b. Make sure you have enough time and don’t forget to ask for referrals. Nothing to script here, just make sure you use an agenda for your meetings. Put the words “value check-in” or “discuss value” on the agenda. This will trigger the discussion of value and possible discussion of referrals.
c. If you met through a referral, remind the client of that.
d. Move into the request with the words, “I have an important question to ask you.”
Here’s an example (following the discussion of value):
You: “Well, Jim, that’s great. I’m glad you’re seeing the value in the work we’re doing. You know, were it not for Al suggesting we meet, we wouldn’t have done this important work. Guess we both owe him some thanks.”
Jim: “I’ve already thanked him.”
You: “Good. With that in mind, I have an important question to ask you.”
Now you are about to ask me, is it really as simple as that? Yes! It really is. Treating your request with importance is a simple thing and very important. How you deliver this request will determine how they receive it and how they respond. Don’t overlook this quick, but important, step.
The third part is the “P”
P = Permission to Brainstorm or Explore
What makes a request for referrals feel pushy is assuming your prospect or client is ready and open to the conversation. This is why we make sure it’s okay to pursue this collaborative “brainstorm, no pressure” discussion.
I often get the question, “Aren’t you giving them the opportunity to say “no?” Of course I am! What kind of muttonhead are you? The absolute last thing I want to do is pursue a conversation they don’t want to have. Listen carefully and determine their perspective to see if you can re-frame any incorrect assumptions. If they don’t want to do this, then neither do you. Period.
Keep in mind research indicates that simply the request alone for introductions can plant a very powerful seed, producing introductions later in your relationship with your client.
The last part is the “S”
S = Suggest Names and Categories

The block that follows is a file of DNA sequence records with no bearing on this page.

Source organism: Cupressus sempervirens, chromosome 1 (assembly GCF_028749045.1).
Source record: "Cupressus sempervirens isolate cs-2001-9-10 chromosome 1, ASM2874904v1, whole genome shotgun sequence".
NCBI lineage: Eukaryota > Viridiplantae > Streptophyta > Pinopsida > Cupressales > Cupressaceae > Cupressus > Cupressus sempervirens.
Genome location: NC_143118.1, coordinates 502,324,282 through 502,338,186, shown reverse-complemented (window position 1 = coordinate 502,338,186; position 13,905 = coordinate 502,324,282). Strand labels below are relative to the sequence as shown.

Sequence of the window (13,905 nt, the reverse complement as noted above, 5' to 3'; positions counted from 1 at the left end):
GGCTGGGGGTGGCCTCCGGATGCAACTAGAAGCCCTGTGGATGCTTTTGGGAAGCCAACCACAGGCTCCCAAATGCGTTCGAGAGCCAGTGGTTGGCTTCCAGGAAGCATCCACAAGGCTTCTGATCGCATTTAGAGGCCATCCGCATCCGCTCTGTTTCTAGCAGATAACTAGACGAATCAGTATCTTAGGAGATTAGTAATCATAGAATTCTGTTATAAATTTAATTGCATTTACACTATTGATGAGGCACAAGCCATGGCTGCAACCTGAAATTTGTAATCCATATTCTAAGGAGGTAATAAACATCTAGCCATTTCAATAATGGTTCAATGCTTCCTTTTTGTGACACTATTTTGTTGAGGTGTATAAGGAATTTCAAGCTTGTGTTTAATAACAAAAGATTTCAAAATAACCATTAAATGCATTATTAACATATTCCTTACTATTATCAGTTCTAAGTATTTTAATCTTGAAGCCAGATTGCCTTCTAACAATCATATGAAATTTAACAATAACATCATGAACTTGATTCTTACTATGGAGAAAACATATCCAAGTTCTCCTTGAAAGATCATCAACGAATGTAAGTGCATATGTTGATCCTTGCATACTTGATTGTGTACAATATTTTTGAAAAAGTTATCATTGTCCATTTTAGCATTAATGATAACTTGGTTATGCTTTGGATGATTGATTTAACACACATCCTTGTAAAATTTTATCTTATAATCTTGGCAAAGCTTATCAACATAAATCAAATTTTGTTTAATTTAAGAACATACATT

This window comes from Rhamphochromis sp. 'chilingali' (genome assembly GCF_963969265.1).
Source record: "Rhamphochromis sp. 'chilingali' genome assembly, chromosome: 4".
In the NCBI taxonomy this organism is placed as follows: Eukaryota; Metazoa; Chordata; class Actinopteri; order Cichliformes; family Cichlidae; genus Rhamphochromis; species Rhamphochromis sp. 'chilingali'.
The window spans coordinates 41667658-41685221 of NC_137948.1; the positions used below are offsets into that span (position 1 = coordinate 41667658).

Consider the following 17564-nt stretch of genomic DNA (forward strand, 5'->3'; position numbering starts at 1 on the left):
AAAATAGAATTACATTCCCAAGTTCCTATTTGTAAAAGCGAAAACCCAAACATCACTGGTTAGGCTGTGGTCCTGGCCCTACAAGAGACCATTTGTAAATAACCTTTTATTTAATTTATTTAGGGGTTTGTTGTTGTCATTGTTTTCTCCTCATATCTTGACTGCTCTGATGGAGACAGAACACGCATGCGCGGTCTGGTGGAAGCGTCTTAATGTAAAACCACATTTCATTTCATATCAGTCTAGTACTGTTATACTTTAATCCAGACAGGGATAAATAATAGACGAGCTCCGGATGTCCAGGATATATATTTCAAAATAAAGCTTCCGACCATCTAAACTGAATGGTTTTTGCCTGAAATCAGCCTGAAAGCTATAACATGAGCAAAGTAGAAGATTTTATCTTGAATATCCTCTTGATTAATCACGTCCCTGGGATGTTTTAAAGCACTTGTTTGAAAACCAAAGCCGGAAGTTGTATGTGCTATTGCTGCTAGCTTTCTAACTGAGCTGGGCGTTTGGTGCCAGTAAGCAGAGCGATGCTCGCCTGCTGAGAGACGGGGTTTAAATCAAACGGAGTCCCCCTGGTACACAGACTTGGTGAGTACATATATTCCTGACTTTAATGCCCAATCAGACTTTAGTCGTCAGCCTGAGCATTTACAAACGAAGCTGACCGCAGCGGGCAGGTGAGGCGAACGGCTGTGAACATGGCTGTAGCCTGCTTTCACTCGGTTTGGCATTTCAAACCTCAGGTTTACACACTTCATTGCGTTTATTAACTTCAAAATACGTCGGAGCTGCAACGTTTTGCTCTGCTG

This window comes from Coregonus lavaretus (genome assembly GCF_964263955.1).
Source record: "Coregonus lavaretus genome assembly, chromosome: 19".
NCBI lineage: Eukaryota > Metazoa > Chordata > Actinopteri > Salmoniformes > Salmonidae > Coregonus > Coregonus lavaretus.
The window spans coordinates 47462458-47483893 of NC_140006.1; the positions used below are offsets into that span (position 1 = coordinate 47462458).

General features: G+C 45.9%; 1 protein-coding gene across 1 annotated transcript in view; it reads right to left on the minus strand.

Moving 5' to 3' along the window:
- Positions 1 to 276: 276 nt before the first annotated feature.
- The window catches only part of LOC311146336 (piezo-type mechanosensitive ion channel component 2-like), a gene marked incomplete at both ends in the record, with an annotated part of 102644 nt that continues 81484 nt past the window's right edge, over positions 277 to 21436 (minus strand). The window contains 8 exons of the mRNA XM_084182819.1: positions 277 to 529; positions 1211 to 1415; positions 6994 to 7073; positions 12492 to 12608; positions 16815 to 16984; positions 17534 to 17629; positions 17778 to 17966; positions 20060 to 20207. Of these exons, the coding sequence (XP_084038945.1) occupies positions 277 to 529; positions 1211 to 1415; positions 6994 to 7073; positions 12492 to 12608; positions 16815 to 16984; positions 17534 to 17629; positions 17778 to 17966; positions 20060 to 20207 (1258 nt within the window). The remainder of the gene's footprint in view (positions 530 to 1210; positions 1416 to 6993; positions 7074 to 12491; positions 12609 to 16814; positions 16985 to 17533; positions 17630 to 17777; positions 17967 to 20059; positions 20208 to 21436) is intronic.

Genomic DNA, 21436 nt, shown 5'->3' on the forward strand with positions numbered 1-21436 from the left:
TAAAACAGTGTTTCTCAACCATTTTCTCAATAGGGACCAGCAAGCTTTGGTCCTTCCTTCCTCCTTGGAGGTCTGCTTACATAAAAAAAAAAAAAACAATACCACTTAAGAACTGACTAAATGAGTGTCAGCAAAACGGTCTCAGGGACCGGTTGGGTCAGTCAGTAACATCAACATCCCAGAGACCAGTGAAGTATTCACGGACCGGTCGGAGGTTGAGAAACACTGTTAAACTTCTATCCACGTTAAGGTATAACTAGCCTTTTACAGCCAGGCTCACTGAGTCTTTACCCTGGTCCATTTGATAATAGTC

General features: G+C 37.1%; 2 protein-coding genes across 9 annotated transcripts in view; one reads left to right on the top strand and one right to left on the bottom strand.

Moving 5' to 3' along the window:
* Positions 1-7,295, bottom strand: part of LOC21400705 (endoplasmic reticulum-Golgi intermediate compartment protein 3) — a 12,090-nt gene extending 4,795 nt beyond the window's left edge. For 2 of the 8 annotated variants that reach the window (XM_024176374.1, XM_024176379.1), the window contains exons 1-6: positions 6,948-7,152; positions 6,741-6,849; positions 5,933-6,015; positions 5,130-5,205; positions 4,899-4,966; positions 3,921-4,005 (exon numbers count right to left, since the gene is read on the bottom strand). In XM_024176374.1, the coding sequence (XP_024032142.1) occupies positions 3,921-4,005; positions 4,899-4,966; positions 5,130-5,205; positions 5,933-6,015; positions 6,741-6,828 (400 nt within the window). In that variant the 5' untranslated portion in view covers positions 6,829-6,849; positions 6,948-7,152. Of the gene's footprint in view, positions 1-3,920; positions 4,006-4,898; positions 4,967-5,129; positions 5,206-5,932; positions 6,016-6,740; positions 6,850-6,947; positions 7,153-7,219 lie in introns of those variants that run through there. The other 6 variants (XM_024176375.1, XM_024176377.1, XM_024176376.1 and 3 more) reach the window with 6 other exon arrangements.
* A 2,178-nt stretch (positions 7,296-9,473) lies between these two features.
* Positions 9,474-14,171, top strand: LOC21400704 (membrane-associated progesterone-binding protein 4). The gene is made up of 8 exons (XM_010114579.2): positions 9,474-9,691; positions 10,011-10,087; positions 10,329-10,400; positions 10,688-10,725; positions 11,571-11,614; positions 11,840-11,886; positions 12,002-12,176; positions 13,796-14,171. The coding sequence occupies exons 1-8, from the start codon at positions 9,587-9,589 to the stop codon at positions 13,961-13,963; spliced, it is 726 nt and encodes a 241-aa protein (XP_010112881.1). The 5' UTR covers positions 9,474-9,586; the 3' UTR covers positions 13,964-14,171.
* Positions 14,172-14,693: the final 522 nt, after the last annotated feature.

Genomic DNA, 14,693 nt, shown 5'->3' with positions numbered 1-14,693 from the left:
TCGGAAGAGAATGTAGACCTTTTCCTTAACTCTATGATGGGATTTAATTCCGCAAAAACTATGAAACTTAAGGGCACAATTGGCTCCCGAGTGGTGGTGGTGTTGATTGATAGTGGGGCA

Come prepared to ask for referrals
When you ask for referrals, come prepared and let your client know you’ve come prepared. This will give you more confidence and produce better results.
There are a number of areas in which to brainstorm. Here are some very short scripts that hit the different areas. Each begins at the same point, i.e., permission to “brainstorm” or “explore” or “think about” or “put our heads together.”
”Thanks, Al. You mentioned your sister and brother-in-law last week. Let’s start with him. Do you think they should at least know about what I do? Can we craft a way for you to introduce me to them that will feel comfortable for all concerned?”
Categories of Names
“Thanks, Justin. I know you’re very active in your industry association. In fact, I think you said you were on the board of directors. Let’s start there. Who do you think might spend a few minutes with me, just because you asked them to?”
“Thanks, Fred. I have a few categories of what we call ‘life events’ that often trigger people who should know about the work we do.” Now you suggest some categories of life events and/or money-in- motion events that might help them identify one or more people who should at the very least be aware of what you offer.
Ideal Client Profile
“Thanks, Al. Here’s a profile of the type of people I’ve learned I serve the best. People a lot like you, actually. You’ll see the first characteristic is people who know the value of professional advice. I don’t expect you to know all the details of someone’s financial situation, but you probably have a sense. That’s good enough for this purpose.”